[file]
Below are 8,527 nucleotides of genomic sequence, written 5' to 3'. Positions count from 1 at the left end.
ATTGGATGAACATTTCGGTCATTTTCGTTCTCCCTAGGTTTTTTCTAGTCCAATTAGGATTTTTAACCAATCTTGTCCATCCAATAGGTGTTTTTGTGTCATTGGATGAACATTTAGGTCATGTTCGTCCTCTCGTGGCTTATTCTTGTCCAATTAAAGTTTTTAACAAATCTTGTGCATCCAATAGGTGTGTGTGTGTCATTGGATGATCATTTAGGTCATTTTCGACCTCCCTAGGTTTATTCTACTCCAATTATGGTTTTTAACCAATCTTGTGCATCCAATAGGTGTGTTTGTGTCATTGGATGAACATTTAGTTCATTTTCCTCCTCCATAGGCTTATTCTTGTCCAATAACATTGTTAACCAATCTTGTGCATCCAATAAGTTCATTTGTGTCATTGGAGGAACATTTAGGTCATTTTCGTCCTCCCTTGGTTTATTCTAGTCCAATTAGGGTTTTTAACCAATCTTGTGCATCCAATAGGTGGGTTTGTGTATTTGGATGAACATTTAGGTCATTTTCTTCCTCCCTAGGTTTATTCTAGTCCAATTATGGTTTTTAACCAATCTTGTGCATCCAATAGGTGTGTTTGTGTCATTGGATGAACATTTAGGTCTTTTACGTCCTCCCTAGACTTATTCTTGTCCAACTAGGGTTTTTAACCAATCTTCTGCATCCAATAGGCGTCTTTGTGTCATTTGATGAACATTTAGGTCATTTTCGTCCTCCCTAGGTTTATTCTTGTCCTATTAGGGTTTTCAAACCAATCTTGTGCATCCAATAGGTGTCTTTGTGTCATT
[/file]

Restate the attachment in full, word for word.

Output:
Below are 8,527 nucleotides of genomic sequence, written 5' to 3'. Positions count from 1 at the left end.
ATTGGATGAACATTTCGGTCATTTTCGTTCTCCCTAGGTTTTTTCTAGTCCAATTAGGATTTTTAACCAATCTTGTCCATCCAATAGGTGTTTTTGTGTCATTGGATGAACATTTAGGTCATGTTCGTCCTCTCGTGGCTTATTCTTGTCCAATTAAAGTTTTTAACAAATCTTGTGCATCCAATAGGTGTGTGTGTGTCATTGGATGATCATTTAGGTCATTTTCGACCTCCCTAGGTTTATTCTACTCCAATTATGGTTTTTAACCAATCTTGTGCATCCAATAGGTGTGTTTGTGTCATTGGATGAACATTTAGTTCATTTTCCTCCTCCATAGGCTTATTCTTGTCCAATAACATTGTTAACCAATCTTGTGCATCCAATAAGTTCATTTGTGTCATTGGAGGAACATTTAGGTCATTTTCGTCCTCCCTTGGTTTATTCTAGTCCAATTAGGGTTTTTAACCAATCTTGTGCATCCAATAGGTGGGTTTGTGTATTTGGATGAACATTTAGGTCATTTTCTTCCTCCCTAGGTTTATTCTAGTCCAATTATGGTTTTTAACCAATCTTGTGCATCCAATAGGTGTGTTTGTGTCATTGGATGAACATTTAGGTCTTTTACGTCCTCCCTAGACTTATTCTTGTCCAACTAGGGTTTTTAACCAATCTTCTGCATCCAATAGGCGTCTTTGTGTCATTTGATGAACATTTAGGTCATTTTCGTCCTCCCTAGGTTTATTCTTGTCCTATTAGGGTTTTCAAACCAATCTTGTGCATCCAATAGGTGTCTTTGTGTCATT